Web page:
The Modern Teen

Inside the mind of the American teen

Don't Click! A Simple Solution to Save our American Girls

What if we banded together to stop the assault on our daughters' mental health?

I have never been a teenage girl.  But one day my daughter will be, so I have been viewing the Internet in a whole new way.  And frankly, I am surprised that there are any girls left in America that do not suffer from significant body image concerns or depressive symptoms.  It will not surprise a single female, but for me, I am shocked at the number of Internet harmful stories that constantly bombard our youth, and even more shocked that I have been complicit in their propagation for so many years.  Well, here’s a simple idea to stop all of that!

Are we contributing to our daughter's mental health problems?
One in five girls in America has a major depressive episode before they reach the age of 25 years old.  That’s an epidemic by any measure!  A major depressive episode is not merely feeling a bit down or grumpy here and there; it means that in addition to depressed mood, girls are experiencing at least five clinically impairing symptoms of depression, such as appetite or sleep disturbance, hopelessness, a loss of pleasure, or suicidality, for instance.  The proportion of American girls who are preoccupied by their body shape or physical appearance is simply overwhelming. 

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Why? Well, have you seen the Internet recently? A headline about someone losing all of their “baby weight” in an unhealthy time frame should be noted as a cautionary tale – not with a celebratory tone. What does a 12 year old girl think when she is bombarded with photos of a starlet who just came from a healthy lunch with the caption “baby bump?”! How about Internet photo albums of “before and after plastic surgery” on popular female magazine websites – is it any wonder where young girls get the message that they will be most valued for their physical appearance and not any of a hundred other ways to contribute to society. Psychology research recently has focused on “fat talk” – a phenomenon involving women self-disparaging their own body shapes simply to fit in with their friends and appear “normal.” When self-criticism becomes “normal,” it is no longer surprising that 20 percent of our daughters have serious depressive symptoms.    

Send a Message to STOP!!!
I realize there is nothing new to this revelation. The media has been perpetuating these messages for years and women have been combatting societal pressures that few men can relate to. But in today’s age of interactive media, viral memes, and constant mining of our Internet behavior to develop new campaigns, there is something we can now do about it! And it’s simple – stop clicking! Search engines remember and store your Internet behavior.  Your click on a web page is connected to your clicks on other web pages (within the same browser) and ultimately tracked by web developers. The reason the media keeps producing messages that are harmful to American women is because Americans keep consuming these stories.  Complaining about the media does nothing, therefore, unless it is accompanied by action (or inaction). So, simply don’t click.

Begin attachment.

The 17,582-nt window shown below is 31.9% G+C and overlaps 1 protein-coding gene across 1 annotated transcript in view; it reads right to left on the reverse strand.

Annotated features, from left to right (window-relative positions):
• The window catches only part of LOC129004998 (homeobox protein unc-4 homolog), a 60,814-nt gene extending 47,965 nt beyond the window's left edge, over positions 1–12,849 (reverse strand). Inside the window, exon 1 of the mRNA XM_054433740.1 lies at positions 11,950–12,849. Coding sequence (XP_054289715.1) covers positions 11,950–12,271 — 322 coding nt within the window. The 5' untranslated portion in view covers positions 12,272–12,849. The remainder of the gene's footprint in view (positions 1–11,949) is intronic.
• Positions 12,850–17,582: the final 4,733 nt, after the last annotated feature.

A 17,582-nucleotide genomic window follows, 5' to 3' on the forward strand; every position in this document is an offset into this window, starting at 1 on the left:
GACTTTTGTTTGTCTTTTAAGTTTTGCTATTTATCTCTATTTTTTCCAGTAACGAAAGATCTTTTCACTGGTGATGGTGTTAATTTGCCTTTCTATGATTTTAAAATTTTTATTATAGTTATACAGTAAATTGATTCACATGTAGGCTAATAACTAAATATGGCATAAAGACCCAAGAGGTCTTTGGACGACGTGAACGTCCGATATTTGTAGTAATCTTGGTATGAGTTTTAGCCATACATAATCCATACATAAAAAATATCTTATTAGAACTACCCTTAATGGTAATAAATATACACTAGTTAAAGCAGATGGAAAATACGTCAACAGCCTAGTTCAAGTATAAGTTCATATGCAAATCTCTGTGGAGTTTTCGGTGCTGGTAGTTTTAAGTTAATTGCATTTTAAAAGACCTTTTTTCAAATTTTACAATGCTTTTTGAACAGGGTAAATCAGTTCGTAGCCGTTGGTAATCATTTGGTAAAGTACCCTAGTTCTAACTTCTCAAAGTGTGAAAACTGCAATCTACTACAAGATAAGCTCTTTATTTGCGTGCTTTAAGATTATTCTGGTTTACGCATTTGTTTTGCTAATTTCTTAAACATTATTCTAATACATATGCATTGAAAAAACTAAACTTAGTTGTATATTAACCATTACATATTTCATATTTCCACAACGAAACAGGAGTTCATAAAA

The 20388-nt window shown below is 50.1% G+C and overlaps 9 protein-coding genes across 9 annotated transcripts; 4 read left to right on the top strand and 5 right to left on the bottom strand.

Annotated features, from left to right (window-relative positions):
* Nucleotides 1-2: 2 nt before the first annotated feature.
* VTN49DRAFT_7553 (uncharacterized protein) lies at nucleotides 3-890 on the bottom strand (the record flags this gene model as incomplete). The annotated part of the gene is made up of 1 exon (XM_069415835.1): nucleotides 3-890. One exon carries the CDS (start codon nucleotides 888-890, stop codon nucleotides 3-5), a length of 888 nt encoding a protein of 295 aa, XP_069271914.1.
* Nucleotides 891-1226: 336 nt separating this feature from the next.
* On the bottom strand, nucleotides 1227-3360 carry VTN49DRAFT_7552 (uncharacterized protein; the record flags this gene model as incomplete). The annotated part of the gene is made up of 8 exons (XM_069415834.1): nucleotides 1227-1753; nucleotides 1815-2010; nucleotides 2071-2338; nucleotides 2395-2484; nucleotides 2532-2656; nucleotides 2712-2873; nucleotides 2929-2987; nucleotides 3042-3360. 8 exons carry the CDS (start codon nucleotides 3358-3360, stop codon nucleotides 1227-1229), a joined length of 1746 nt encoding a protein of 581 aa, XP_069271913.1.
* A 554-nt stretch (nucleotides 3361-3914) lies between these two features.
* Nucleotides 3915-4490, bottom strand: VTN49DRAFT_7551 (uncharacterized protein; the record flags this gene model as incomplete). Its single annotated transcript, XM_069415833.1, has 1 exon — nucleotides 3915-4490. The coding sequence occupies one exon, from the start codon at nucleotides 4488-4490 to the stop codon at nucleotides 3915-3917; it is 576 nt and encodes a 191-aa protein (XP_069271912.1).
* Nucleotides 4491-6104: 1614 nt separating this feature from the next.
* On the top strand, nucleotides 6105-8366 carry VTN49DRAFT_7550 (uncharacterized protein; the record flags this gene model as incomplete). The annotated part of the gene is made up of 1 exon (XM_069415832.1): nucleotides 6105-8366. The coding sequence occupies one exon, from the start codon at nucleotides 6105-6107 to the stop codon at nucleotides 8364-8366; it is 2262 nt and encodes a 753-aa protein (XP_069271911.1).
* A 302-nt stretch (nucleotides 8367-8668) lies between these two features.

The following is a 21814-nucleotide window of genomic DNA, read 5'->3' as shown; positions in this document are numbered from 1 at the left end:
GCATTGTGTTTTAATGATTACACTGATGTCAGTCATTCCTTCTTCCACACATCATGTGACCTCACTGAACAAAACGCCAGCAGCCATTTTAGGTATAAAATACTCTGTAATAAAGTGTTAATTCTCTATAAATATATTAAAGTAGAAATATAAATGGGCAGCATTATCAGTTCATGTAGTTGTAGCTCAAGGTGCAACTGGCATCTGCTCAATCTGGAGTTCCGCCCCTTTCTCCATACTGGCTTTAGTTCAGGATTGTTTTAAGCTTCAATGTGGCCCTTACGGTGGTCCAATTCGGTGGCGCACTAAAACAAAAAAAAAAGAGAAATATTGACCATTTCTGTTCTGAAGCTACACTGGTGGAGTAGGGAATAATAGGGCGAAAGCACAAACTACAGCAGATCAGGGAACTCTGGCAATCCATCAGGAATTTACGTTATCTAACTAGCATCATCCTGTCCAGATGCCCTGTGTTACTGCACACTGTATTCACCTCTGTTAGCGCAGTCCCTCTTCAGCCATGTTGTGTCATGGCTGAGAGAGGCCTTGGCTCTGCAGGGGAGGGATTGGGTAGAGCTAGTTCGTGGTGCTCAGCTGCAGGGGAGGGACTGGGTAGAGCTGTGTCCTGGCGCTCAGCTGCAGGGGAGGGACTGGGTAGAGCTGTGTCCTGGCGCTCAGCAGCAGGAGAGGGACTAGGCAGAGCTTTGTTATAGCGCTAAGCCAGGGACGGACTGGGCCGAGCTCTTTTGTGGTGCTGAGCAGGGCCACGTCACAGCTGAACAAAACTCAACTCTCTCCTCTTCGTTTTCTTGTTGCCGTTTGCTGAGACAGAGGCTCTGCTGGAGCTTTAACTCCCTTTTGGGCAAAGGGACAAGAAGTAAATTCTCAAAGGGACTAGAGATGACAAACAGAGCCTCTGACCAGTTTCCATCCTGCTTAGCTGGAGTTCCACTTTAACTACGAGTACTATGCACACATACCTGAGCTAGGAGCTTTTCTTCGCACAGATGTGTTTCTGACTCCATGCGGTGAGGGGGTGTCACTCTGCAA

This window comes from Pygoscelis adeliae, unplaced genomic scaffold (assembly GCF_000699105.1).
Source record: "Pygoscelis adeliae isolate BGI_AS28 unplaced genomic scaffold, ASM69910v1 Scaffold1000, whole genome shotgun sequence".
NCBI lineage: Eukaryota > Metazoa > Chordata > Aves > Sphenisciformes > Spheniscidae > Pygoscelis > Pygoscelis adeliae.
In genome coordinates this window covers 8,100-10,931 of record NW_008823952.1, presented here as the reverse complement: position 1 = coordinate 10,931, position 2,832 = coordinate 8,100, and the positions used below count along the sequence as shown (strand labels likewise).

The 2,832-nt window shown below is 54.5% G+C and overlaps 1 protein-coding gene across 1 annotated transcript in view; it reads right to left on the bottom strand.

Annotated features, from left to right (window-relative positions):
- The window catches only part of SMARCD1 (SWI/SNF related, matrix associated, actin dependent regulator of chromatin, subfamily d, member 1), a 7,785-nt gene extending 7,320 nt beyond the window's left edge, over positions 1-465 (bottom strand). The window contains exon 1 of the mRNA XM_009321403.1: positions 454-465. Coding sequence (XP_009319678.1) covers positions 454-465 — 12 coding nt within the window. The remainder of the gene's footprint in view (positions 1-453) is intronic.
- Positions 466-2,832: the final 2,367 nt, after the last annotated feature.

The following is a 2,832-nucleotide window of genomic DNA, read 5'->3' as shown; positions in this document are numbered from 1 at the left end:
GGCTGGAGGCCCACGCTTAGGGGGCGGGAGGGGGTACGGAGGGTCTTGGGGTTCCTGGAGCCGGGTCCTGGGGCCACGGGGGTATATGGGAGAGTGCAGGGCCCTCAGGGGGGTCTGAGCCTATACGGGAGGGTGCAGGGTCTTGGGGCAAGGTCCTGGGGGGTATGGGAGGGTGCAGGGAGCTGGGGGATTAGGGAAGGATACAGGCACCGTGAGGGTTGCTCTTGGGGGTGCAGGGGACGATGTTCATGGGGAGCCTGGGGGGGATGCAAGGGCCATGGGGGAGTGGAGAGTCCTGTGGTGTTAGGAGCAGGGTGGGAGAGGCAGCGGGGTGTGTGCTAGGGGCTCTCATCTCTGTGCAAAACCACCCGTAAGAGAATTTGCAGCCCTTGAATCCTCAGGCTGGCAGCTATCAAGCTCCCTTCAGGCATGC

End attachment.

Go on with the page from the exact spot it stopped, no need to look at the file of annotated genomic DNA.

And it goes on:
Don't Click!
Here’s an idea…what is everyone who read this post vowed for one month not to click on any Internet stories that contributed to low self-regard among women. That means don’t click on any stories about rapid weight-loss, plastic surgery, baby bumps, sexy selfies, Kim Kardashian, or anything else that is posted simply to perpetuate the message that all we care about is thinness and youthful beauty. In other words, if you “Vow Not to Click” for one month, then think about whether you would want your daughter to see the Internet link you are about to click. If the answer is No, then don’t click. We can help our girls, but it will take us all working together!

Copyright © 2014, Mitch Prinstein.  All rights reserved.
Twitter:  @mitchprinstein

Mitch Prinstein, Ph.D., is a Distinguished Term Professor and the Director of Clinical Psychology at the University of North Carolina at Chapel Hill. He writes about clinical adolescent psychology.

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